Securities Fraud and Non-Existing Contracts In Foreign Countries


CEO Stung For Securities Fraud

The chief executive officer of RVPlus Inc., a publicly traded microcap company, receives a conviction at trial for orchestrating a multi-million securities fraud scheme using false reports with the U.S. Securities and Exchange Commission (SEC). Former CEO Cary Lee Peterson, of Phoenix, Arizona, is found guilty on all three counts of the indictment. Specifically, the charges include two counts of false certification in SEC filings and one count of securities fraud. The evidence was so compelling that it only took the jury about an hour before returning its verdict.

False SEC Reporting

Peterson’s false reports to the SEC are extensive in nature. For example, Peterson falsely certifies to the SEC that RVPlus enters into a contract worth $1.8 billion. Allegedly, the contract is with the Ministry of Environment for Katsina State within the Federal Republic of Nigeria. The scope of work is to provide unspecified green energy products and services. Yet another example is when Peterson falsely certifies to the SEC that RVPlus enters into a contract worth $90 million. In this instance, the contract is with the Commission of Foreign Affairs to the Senate for the Republic of Haiti. A third illustration of Peterson falsely certifying facts to the SEC is his claim that RVPlus enters into a contract worth $10.5 million with the Federal Ministry of Planning & Economic Affairs for the Republic of Liberia.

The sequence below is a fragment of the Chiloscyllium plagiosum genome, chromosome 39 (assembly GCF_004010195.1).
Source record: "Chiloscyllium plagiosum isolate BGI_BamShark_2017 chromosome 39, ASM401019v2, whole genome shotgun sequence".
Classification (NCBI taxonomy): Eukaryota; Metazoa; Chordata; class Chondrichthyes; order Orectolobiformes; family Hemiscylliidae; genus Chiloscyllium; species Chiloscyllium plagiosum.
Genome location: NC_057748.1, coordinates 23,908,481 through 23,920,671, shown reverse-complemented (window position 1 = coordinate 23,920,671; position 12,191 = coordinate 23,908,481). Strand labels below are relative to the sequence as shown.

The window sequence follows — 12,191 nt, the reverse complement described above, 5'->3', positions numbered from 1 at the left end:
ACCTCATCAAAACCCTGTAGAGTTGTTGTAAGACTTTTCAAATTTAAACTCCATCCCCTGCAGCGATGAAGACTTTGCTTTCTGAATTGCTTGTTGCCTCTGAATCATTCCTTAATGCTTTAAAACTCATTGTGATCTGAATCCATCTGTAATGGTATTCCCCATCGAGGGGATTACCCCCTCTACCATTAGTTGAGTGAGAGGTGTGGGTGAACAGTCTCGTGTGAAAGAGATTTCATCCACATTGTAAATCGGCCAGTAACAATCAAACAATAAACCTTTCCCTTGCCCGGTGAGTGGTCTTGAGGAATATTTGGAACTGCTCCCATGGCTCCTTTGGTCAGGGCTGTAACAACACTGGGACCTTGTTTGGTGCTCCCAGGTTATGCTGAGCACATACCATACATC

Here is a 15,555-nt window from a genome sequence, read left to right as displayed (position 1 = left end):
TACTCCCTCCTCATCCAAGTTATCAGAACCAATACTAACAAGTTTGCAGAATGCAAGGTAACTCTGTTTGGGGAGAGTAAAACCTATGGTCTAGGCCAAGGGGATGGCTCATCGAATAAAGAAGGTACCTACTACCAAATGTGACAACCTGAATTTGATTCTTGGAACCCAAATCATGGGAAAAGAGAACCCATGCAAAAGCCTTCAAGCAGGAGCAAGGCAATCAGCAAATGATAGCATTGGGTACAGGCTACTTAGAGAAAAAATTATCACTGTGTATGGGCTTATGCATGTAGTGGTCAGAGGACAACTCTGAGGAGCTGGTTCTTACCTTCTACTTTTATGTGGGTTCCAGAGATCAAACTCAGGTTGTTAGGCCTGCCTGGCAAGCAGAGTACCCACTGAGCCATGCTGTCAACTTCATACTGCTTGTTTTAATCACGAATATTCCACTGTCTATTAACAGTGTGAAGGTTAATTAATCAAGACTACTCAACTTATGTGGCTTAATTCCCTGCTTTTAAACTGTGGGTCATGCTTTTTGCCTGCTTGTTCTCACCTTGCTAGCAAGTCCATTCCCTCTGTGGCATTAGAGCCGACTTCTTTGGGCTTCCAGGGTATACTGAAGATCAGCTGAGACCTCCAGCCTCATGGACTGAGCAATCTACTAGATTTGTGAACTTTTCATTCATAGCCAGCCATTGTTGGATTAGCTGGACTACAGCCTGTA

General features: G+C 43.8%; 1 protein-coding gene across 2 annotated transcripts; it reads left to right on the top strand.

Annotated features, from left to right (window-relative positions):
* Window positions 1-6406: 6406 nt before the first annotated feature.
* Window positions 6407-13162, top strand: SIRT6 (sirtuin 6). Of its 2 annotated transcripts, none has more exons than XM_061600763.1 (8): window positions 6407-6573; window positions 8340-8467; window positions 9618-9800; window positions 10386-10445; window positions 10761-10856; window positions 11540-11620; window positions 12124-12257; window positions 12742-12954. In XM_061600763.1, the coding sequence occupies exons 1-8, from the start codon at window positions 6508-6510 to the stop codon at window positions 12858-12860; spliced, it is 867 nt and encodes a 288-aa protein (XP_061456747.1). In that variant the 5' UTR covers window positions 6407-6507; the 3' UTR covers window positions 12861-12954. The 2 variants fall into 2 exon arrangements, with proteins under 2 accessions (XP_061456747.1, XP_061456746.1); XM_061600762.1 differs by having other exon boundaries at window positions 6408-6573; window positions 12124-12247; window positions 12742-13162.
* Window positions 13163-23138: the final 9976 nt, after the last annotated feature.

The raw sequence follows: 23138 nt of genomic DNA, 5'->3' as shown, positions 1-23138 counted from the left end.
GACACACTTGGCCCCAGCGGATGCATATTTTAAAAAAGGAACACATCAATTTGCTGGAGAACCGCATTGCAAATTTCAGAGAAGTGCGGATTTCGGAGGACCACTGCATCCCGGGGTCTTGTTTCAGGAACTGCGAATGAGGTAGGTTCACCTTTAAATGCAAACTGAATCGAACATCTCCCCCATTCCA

Regarding the Haiti and Liberia agreements, Peterson falsely certifies to the SEC that he holds $17,590,837 in short-term accounts receivable. The implications of the false reporting causes the SEC to suspend trading of RVPlus stock. The predicate for the SEC’s decision is based on the inaccuracy of RVPlus’ periodic financial filings. This includes accounts receivable, assets, and operations.

Embellishment Run Wild

Peterson also claims that ECCO2 Corp., a not-for-profit he owns, is an “affiliate organization” of the U.N. Convention on Climate Change. Peterson claims that the “status held with the sectors of the United Nations opens many windows of opportunity to over $100 billion in financial aid to fund ECCO2 projects.” For context, however, it is important to note ECCO2 is not an affiliate of the U.N. Convention on Climate Change. In fact, the U.N. scolds Peterson on two separate occasions demanding that ECCO2 stop claiming it’s affiliation.

With regard to the false certification counts, each charge carries a maximum potential penalty of 10 years in prison and a $1 million fine. The securities fraud count carries a maximum penalty of 20 years in prison and $5 million fine.